The Conversations: Darren Aronofsky Part II: Black Swan

Comments Comments (...)

The Conversations: Darren Aronofsky Part II: Black Swan
The Conversations: Darren Aronofsky Part II: Black Swan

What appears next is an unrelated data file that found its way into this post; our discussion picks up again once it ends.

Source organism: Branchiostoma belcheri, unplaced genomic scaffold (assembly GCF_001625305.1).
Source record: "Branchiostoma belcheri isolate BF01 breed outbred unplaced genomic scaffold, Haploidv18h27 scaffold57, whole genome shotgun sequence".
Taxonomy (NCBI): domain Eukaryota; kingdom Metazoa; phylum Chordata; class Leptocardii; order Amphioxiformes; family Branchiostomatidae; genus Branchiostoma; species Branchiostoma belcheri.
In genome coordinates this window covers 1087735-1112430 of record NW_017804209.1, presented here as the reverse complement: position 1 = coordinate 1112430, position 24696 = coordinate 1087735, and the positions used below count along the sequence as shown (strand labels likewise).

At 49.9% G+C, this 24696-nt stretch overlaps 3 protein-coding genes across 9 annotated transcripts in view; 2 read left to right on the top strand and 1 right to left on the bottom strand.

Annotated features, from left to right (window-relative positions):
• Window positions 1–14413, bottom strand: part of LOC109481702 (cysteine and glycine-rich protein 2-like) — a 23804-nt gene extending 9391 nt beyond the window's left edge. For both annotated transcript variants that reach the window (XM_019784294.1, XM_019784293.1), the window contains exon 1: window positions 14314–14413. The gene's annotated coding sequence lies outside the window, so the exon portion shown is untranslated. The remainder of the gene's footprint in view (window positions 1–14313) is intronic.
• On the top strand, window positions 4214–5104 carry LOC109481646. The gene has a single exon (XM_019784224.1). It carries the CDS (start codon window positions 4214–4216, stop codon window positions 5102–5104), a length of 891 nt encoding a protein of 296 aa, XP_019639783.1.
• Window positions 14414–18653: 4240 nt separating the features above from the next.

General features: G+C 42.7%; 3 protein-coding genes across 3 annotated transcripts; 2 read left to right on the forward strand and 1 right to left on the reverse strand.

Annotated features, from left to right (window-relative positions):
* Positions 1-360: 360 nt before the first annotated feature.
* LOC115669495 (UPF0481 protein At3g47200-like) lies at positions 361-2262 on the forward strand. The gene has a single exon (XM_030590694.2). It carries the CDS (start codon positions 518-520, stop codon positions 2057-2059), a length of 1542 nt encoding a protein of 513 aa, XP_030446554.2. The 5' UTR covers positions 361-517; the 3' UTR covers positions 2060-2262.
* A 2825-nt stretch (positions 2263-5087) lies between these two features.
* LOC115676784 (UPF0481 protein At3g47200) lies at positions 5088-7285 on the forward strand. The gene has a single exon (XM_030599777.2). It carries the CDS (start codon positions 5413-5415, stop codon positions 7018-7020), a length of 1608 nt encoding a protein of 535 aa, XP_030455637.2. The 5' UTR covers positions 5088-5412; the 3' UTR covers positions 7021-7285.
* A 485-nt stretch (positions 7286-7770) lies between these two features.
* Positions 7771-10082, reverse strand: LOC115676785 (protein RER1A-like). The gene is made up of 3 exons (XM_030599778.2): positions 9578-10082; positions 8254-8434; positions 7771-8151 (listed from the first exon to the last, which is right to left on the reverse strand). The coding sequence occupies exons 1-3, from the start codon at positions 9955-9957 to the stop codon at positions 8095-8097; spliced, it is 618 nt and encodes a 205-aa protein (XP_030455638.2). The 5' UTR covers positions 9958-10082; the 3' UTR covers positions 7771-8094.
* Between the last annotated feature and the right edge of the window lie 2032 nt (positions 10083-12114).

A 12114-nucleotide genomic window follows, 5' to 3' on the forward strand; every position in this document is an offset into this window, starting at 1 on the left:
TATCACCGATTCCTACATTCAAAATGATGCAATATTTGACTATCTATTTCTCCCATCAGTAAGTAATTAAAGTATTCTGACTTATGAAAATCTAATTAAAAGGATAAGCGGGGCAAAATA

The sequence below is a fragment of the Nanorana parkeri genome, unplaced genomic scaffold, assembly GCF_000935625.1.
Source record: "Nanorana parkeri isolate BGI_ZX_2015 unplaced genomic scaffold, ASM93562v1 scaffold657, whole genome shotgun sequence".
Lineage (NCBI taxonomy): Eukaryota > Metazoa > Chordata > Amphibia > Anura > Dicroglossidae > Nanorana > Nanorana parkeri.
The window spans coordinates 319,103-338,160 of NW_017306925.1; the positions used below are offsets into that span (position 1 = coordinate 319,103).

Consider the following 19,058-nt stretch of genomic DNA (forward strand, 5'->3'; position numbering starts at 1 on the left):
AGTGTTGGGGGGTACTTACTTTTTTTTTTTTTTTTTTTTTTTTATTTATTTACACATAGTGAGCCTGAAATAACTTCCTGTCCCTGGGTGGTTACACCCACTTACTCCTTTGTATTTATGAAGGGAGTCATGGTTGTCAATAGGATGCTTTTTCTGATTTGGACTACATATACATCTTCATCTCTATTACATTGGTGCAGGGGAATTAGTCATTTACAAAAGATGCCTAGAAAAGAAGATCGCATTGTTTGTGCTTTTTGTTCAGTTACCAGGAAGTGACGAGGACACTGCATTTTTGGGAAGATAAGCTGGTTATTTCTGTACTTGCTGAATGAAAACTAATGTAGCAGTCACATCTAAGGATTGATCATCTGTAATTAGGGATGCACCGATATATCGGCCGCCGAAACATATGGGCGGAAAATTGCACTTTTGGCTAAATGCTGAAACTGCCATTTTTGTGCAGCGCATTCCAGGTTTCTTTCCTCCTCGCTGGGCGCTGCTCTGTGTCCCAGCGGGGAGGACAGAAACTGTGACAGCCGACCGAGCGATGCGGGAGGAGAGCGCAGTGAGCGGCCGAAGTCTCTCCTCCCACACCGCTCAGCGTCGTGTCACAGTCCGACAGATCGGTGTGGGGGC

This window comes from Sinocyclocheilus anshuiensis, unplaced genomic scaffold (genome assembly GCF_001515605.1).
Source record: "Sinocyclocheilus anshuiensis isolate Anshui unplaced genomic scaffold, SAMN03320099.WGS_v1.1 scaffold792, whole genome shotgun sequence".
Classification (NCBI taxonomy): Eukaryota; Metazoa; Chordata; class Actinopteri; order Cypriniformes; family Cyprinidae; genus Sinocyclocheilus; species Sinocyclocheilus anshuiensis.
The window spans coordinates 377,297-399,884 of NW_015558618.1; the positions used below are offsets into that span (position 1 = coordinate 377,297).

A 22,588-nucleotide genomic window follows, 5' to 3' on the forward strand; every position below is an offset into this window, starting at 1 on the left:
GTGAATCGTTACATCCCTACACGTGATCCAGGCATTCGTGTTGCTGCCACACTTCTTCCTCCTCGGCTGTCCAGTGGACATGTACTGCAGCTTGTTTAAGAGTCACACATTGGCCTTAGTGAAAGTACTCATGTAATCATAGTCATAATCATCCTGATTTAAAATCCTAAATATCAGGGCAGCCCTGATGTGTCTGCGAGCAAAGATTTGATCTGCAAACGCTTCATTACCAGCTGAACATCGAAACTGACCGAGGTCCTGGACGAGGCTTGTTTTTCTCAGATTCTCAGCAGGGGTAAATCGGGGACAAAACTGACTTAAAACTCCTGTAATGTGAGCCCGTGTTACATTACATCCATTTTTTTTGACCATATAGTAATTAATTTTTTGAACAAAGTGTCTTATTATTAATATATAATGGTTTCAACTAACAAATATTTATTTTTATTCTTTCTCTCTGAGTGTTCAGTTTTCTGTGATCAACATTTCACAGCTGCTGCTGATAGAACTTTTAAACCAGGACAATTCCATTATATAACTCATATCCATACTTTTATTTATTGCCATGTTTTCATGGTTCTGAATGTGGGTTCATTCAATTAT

Ed Howard: Jason, you ended the first half of our conversation about Darren Aronofsky by wondering both where the director would go next after his first four films and which Aronofsky would be represented in Black Swan, his fifth feature. Throughout that exchange, we mostly divided Aronofsky’s career in half, considering Pi and Requiem for a Dream as blunt, bleak rehearsals for the more fully realized explorations of thematically similar territory in The Fountain and The Wrestler. So I suppose it’s appropriate that for the first half of Black Swan, I found myself thinking I was watching another Requiem for a Dream, while the second half ventured into the richer, deeper territory of Aronofsky’s more recent career. It’s appropriate, too, that the film itself is so concerned with halving and doubling, with mirrors and doppelgangers, built as it is around a production of the ballet Swan Lake in which the dancer Nina (Natalie Portman) is asked to play the dual role of the Swan Queen and her dark rival, the titular Black Swan.